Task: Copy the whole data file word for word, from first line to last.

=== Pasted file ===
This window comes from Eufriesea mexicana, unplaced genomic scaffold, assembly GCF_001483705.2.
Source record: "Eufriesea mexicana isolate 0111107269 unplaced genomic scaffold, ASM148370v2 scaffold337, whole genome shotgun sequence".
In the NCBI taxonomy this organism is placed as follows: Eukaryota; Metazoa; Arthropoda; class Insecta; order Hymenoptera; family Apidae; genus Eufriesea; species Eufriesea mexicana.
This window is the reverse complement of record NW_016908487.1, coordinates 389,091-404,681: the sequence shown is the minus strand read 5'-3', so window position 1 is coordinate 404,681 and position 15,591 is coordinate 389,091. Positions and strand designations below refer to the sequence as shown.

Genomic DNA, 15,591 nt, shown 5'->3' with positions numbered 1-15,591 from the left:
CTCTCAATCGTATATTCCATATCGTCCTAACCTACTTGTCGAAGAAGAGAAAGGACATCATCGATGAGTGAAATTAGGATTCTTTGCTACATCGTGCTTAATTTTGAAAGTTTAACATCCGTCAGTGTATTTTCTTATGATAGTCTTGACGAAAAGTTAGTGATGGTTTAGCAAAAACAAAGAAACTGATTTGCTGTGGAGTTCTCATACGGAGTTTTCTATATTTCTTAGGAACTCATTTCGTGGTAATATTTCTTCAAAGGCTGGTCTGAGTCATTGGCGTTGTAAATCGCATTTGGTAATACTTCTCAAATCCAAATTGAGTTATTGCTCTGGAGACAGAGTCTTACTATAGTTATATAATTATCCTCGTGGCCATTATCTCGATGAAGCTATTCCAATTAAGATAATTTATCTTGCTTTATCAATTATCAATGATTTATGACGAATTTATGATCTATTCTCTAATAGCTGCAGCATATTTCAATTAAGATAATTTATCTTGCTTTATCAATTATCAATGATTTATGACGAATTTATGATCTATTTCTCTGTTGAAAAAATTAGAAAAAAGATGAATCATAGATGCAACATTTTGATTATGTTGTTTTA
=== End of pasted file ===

This window comes from Eufriesea mexicana, unplaced genomic scaffold, assembly GCF_001483705.2.
Source record: "Eufriesea mexicana isolate 0111107269 unplaced genomic scaffold, ASM148370v2 scaffold337, whole genome shotgun sequence".
In the NCBI taxonomy this organism is placed as follows: Eukaryota; Metazoa; Arthropoda; class Insecta; order Hymenoptera; family Apidae; genus Eufriesea; species Eufriesea mexicana.
This window is the reverse complement of record NW_016908487.1, coordinates 389,091-404,681: the sequence shown is the minus strand read 5'-3', so window position 1 is coordinate 404,681 and position 15,591 is coordinate 389,091. Positions and strand designations below refer to the sequence as shown.

Genomic DNA, 15,591 nt, shown 5'->3' with positions numbered 1-15,591 from the left:
CTCTCAATCGTATATTCCATATCGTCCTAACCTACTTGTCGAAGAAGAGAAAGGACATCATCGATGAGTGAAATTAGGATTCTTTGCTACATCGTGCTTAATTTTGAAAGTTTAACATCCGTCAGTGTATTTTCTTATGATAGTCTTGACGAAAAGTTAGTGATGGTTTAGCAAAAACAAAGAAACTGATTTGCTGTGGAGTTCTCATACGGAGTTTTCTATATTTCTTAGGAACTCATTTCGTGGTAATATTTCTTCAAAGGCTGGTCTGAGTCATTGGCGTTGTAAATCGCATTTGGTAATACTTCTCAAATCCAAATTGAGTTATTGCTCTGGAGACAGAGTCTTACTATAGTTATATAATTATCCTCGTGGCCATTATCTCGATGAAGCTATTCCAATTAAGATAATTTATCTTGCTTTATCAATTATCAATGATTTATGACGAATTTATGATCTATTCTCTAATAGCTGCAGCATATTTCAATTAAGATAATTTATCTTGCTTTATCAATTATCAATGATTTATGACGAATTTATGATCTATTTCTCTGTTGAAAAAATTAGAAAAAAGATGAATCATAGATGCAACATTTTGATTATGTTGTTTTA